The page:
Any variety will do. Potatoes are an all-in-one meal, which is why anyone planting a garden for subsistence will start with a sizable plot of potatoes. Properly stored, they will last for many months. Potatoes are grown from… potatoes! Rather than seed packets you plant potatoes from last year’s harvest. And yes, you can use potatoes purchased from the grocery store as starter potatoes, but its better to use “Seed Potatoes” you would find in a garden store. They usually come in a 5-lb bag.
Tomatoes aren’t quite survival, but it would be a bleak existence without them. We grow lots of tomatoes and go through the pain of canning dozens of quarts of tomato sauce every year because its worth all the effort. We use the tomato sauce on just about everything—spaghetti, soups, pizza (Becca has become quite the pizza chef). Ivar likes tomato sauce for dipping his grilled cheese.
Onions are one of the easiest crops to grow and produce a huge harvest in a small amount of space. Onions, like potatoes, do not come as seeds but bulbs. (You can try planting from seed but you won’t get a full-sized onion until the second year.)
Used in almost everything savory, garlic is very simple to grow and pests do not bother it. You can also start with grocery store garlic, but more interesting varieties can be found through seed companies or local growers (ask around at the food co-op in town). One note: garlic is planted in the fall, for the following year’s harvest.
Carrots probably have the most nutrition density of anything in the garden, meaning, we can grow more carrots-per-square-foot than anything else. They are grown from seed and a bit temperamental when starting out. But once established they do very well until harvest, and can store for months in the root cellar.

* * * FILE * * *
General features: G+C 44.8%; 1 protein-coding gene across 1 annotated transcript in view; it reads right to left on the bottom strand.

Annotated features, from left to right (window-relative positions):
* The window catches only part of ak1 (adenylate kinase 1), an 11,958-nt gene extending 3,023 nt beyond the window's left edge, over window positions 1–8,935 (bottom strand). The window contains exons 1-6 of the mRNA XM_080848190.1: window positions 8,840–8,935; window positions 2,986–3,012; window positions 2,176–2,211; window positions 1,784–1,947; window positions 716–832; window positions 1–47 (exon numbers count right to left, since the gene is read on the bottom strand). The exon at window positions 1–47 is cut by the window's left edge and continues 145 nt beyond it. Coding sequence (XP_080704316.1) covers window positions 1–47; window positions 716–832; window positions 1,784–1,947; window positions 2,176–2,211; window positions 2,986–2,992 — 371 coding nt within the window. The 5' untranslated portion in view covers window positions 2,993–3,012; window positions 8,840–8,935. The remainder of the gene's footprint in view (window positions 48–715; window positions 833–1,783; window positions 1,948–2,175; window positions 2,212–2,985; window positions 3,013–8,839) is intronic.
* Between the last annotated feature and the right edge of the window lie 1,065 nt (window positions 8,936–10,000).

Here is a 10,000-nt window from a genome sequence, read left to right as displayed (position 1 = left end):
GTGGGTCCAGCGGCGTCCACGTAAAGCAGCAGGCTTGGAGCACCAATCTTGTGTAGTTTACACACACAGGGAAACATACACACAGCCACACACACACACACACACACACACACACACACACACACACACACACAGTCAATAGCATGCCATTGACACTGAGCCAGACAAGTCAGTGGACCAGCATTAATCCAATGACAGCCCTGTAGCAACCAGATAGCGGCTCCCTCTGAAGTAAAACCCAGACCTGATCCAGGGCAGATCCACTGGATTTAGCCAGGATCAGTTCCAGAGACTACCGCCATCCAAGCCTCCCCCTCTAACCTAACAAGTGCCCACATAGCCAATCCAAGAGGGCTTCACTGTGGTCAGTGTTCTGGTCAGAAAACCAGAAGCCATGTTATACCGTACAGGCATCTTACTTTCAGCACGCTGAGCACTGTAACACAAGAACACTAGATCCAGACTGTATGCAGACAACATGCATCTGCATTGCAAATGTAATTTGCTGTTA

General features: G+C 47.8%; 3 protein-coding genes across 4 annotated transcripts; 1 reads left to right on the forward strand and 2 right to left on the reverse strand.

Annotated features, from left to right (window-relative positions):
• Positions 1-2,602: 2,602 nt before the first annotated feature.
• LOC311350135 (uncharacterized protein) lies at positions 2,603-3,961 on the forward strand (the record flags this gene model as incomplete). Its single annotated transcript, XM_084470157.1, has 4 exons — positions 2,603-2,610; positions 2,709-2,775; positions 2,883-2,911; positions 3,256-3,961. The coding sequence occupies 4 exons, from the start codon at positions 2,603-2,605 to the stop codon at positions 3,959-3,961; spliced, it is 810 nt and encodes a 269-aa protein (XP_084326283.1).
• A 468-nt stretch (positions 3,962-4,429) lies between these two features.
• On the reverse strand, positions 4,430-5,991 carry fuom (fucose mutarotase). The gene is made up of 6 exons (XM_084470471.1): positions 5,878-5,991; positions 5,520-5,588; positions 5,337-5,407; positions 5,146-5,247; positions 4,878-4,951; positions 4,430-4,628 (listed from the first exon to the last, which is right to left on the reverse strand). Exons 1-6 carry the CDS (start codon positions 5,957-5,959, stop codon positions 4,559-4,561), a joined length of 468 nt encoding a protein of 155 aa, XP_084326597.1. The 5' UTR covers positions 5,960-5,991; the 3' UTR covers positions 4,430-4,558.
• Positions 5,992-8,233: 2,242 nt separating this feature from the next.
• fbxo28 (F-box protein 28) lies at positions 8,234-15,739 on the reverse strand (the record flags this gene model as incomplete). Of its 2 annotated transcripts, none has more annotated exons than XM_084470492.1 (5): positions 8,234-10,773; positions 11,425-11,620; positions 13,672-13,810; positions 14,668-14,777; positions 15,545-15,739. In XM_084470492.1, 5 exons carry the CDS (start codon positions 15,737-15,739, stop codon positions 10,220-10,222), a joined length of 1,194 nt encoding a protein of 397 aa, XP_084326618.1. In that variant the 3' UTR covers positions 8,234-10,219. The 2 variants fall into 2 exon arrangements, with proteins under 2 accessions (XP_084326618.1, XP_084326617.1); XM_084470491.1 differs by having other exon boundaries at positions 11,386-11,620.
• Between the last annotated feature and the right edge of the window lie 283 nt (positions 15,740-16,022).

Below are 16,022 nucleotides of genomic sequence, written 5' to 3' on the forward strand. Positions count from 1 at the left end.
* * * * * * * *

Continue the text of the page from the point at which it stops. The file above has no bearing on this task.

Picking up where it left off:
We love beets, especially pickled. Like most root-vegetables they grow very well and make a great side to any dinner.
We also love sweet corn, but can be tricky to grow. They usually require extra fertilizer applied at the right time to produce a good harvest. And it can be hard to know when the corn is perfectly ripe. A few days too early or too late makes a big difference in taste.
When to Plant? How to Plant? Where to Plant?
I’ll cover garden layout and location in another post (we’re not quite to planting time yet for most of the country). But seed packets will provide most of what you need to know. I recommend starting seeds under fluorescent lights rather than a window sill. Its best to keep the bulb just a few inches above the seed tray while the plants are growing, and set a timer for 16 hours per day.
Watch Paul Gautschi’s surprisingly entertaining documentary about organic gardening: Back to Eden:
(I’ve visited his garden, it’s legit).
Your family is SOOOOOOO inspiring! Thank you bunches for reaching out to all of us who
love homesteading or dream of homesteading! Thank you too for your fun photos of your
family working together to make the Grovestead an amazing learning farm. I’m sharing
this with a fellow believer and family of 5 with one on the way. They need a bit of
encouragement. May the good LORD continue to bless and keep you under His
strong wing! (Psalms 91)
Soooo when I “grow” potatoes, the crop is miniature – like2 inches. I have never gotten a decent sized spud. ? Any suggestions?!?
A couple of thoughts/questions:
1) Is the plot getting full sun? The plants should look like this when they are mature: https://www.thegrovestead.com/dsc_0774/
2) How loose is the soil? Hilling up the potatoes usually takes care of keeping the soil loose.
3) Are you starting with good seed potatoes? This shouldn’t matter as much, but Paul Gautschi saves his largest potatoes for seeds the following year, instead of saving the smallest (which is what you usually get in seed potato bags). You can cut a big potato into many seeds.